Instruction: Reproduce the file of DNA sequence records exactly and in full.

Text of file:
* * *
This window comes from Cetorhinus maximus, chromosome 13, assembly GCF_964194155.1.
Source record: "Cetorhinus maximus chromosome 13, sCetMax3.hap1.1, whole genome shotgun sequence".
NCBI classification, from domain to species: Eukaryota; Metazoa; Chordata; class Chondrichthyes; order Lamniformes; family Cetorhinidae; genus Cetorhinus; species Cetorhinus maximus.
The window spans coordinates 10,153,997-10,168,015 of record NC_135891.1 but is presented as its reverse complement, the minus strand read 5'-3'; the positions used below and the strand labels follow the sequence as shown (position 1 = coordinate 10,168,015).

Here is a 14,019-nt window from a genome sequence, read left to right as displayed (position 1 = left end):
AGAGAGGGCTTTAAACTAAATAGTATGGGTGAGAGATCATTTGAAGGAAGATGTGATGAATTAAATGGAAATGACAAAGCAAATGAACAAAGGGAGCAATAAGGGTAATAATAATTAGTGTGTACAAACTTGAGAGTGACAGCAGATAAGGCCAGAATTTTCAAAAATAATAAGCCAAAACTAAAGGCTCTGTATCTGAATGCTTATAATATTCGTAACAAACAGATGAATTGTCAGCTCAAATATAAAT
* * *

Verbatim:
This window comes from Cetorhinus maximus, chromosome 13, assembly GCF_964194155.1.
Source record: "Cetorhinus maximus chromosome 13, sCetMax3.hap1.1, whole genome shotgun sequence".
NCBI classification, from domain to species: Eukaryota; Metazoa; Chordata; class Chondrichthyes; order Lamniformes; family Cetorhinidae; genus Cetorhinus; species Cetorhinus maximus.
The window spans coordinates 10,153,997-10,168,015 of record NC_135891.1 but is presented as its reverse complement, the minus strand read 5'-3'; the positions used below and the strand labels follow the sequence as shown (position 1 = coordinate 10,168,015).

Here is a 14,019-nt window from a genome sequence, read left to right as displayed (position 1 = left end):
AGAGAGGGCTTTAAACTAAATAGTATGGGTGAGAGATCATTTGAAGGAAGATGTGATGAATTAAATGGAAATGACAAAGCAAATGAACAAAGGGAGCAATAAGGGTAATAATAATTAGTGTGTACAAACTTGAGAGTGACAGCAGATAAGGCCAGAATTTTCAAAAATAATAAGCCAAAACTAAAGGCTCTGTATCTGAATGCTTATAATATTCGTAACAAACAGATGAATTGTCAGCTCAAATATAAAT